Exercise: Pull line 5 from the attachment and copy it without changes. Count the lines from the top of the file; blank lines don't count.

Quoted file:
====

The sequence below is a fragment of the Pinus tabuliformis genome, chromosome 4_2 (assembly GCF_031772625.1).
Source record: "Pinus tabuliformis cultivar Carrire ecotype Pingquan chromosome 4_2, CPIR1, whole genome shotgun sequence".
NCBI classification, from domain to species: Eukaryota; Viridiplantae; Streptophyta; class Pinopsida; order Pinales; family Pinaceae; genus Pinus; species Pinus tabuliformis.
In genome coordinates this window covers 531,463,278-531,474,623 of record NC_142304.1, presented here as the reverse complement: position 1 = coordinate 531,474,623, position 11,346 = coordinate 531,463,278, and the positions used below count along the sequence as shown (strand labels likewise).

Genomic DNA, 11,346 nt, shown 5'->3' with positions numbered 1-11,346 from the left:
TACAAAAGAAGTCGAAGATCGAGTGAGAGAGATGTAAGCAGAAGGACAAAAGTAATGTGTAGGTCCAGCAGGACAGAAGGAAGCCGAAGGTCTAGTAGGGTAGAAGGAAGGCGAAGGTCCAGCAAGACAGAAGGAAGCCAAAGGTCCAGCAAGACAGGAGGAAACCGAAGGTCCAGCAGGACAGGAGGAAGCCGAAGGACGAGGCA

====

Genomic DNA, 11,346 nt, shown 5'->3' with positions numbered 1-11,346 from the left: